Quantum Machine Learning
Quantum computing has come a long way since the discovery of Shor’s factoring (1995) and Grover’s search (1996) algorithms. We now know a quantum computer can solve an enormously large set of linear equations, can simulate a wide range of Hamiltonians representing chemical and biological systems, can perform various linear transformations including Fourier transforms, and can efficiently evaluate inner products and distances in super high dimensional vector space, the last of which is particularly useful in machine learning. In this project, we will explore applications in data processing, machine learning, and classification, taking advantage of intrinsic quantum correlations and quantum parallelism. In particular, we will examine which parts of classical machine learning schemes can be sped up in the quantum setting with deterministic queries.
Quantum walk-based algorithms
Quantum Combinatorial optimization
Combinatorial optimization is to find an optimal solution over an ordering of a discrete set of objects. For many such problems, exhaustive search is not feasible due to the exponentially large number of possible orderings. A well-known combinatorial optimization problem is the traveling salesperson problem, which is NP-hard. The intrinsic parallelism offered by quantum computing provides a simultaneous evaluation of all possible combinations and permutations, which may lead to quantum algorithms capable of solving classically intractable problems. The quantum approximate optimization algorithm (QAOA) is one powerful quantum approach to finding high-quality solutions to combinatorial problems. Below is an illustration of a hybrid quantum-classical variational method for finding the optimal QAOA parameters β and γ, where the dashed region is the quantum component.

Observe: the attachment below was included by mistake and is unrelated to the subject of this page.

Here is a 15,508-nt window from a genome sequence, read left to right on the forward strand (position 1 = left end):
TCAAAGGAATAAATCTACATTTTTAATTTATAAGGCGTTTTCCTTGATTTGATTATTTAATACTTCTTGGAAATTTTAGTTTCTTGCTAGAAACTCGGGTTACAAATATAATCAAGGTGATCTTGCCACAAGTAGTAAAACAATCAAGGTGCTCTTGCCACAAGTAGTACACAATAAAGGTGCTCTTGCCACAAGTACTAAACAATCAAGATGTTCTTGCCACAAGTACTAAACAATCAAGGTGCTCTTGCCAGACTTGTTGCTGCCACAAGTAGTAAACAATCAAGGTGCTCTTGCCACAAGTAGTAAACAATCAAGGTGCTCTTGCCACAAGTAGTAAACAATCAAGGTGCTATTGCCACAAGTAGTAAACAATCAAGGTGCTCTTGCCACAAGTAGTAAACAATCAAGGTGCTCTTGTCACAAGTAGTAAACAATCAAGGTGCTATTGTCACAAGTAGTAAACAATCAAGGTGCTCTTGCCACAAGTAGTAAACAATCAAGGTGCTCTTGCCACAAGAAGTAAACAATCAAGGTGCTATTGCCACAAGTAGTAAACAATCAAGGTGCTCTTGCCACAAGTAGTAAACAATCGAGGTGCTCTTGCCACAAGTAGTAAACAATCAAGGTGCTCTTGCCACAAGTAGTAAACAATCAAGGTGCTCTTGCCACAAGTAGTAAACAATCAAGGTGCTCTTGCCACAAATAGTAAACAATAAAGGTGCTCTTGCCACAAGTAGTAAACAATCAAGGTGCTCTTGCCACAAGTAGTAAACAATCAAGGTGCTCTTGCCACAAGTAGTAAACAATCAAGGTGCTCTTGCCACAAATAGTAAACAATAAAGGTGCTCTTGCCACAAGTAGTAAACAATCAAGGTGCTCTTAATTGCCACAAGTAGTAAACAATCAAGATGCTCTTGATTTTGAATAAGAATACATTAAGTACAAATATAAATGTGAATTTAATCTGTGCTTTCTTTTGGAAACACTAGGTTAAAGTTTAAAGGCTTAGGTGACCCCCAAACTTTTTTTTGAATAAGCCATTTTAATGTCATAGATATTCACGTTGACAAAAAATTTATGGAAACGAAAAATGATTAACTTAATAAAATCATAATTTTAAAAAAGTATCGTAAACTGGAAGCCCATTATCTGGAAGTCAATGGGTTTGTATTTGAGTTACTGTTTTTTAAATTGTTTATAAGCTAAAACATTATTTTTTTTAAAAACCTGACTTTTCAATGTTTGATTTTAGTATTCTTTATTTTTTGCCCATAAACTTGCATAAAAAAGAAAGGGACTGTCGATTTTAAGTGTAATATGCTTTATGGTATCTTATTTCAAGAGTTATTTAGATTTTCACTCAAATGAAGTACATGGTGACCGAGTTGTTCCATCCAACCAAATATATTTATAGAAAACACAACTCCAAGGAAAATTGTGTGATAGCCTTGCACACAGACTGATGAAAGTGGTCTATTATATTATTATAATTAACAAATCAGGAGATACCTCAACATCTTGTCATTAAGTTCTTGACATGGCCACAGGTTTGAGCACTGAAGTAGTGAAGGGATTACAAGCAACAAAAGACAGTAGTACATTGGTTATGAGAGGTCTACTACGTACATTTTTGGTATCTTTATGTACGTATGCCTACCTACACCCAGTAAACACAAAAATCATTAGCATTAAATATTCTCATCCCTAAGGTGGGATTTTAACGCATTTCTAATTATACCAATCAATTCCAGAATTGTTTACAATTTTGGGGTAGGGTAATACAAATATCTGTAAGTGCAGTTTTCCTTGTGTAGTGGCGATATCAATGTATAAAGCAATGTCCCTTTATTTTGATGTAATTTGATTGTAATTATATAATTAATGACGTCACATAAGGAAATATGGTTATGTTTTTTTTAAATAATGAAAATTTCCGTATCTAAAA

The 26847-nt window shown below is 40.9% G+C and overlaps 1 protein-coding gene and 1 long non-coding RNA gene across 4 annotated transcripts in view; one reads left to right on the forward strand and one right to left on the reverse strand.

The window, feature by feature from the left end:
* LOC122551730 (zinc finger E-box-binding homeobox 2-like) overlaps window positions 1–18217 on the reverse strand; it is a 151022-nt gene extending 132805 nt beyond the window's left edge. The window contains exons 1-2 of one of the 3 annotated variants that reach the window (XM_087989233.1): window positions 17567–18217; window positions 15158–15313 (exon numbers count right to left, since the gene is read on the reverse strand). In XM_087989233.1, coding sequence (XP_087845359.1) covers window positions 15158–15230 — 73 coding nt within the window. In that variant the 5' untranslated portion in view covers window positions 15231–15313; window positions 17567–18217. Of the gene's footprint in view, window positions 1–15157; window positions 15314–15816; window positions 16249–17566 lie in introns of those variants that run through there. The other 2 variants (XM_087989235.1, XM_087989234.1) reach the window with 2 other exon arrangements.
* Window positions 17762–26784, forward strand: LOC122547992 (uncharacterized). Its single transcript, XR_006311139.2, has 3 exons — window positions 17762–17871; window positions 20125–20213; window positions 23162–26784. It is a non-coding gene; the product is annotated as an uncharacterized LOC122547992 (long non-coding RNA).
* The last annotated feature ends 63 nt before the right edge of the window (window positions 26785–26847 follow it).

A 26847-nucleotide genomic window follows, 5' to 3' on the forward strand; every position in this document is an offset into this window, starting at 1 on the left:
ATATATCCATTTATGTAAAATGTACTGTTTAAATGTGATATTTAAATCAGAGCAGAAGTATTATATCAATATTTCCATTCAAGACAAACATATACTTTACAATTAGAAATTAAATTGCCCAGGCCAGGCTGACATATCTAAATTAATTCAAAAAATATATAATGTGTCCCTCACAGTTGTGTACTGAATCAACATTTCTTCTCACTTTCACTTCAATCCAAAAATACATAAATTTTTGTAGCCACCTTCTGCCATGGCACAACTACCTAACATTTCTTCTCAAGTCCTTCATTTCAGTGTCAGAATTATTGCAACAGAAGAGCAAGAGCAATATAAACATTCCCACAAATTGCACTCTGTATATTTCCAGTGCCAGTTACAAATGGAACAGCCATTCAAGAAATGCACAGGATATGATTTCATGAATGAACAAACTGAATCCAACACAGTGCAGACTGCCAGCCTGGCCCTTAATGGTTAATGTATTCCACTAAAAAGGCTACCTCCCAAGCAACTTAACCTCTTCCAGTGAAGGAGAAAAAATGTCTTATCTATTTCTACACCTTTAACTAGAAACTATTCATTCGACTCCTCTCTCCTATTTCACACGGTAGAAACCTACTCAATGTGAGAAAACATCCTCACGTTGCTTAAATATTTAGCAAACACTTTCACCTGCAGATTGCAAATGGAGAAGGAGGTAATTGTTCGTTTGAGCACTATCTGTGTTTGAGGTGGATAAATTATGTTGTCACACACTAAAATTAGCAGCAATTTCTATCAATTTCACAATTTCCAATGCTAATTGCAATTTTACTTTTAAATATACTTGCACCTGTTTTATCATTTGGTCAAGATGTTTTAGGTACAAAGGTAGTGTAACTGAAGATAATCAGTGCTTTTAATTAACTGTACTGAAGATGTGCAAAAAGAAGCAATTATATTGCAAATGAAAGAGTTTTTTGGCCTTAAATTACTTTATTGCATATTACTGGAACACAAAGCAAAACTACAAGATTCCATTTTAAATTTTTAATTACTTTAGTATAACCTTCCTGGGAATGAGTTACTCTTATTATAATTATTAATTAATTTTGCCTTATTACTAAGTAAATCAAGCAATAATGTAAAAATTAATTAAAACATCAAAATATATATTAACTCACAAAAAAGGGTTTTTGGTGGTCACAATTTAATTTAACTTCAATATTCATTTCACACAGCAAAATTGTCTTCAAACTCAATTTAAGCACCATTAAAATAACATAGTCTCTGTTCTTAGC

Nonlinear quantum computing
Analyzing Quantum Algorithms via Tensor Networks
Quantum computing holds the promise of solving classically intractable problems, which would lead to ground-breaking advances in science and technology. However, there is currently a setback in the development of quantum algorithms, because we don’t have access to a full-scale quantum computer yet. Instead, we use classical computers to analyze the proposed quantum algorithms in order to establish their effectiveness. The Tensor Network formalism, or Tensor Network Notation (TNN), is a mathematical tool used to turn the classically intractable problem of analyzing quantum algorithms, specifically those requiring 50 or more qubits, into a classically tractable problem by closely approximating the behavior of the algorithm rather than solving it exactly. TNN offers us the necessary insight into the dynamics of these quantum algorithms and ultimately, it allows us to check whether the proposed quantum algorithms will work! In this project, we would like to do exactly that: (1) select a quantum algorithm suitable for some classically intractable purpose; (2) with the use of TNN and the Pawsey supercomputer, demonstrate the application of TNN to analyze the algorithm both with and without noise, and (3) check that the algorithm really works how we intend it to.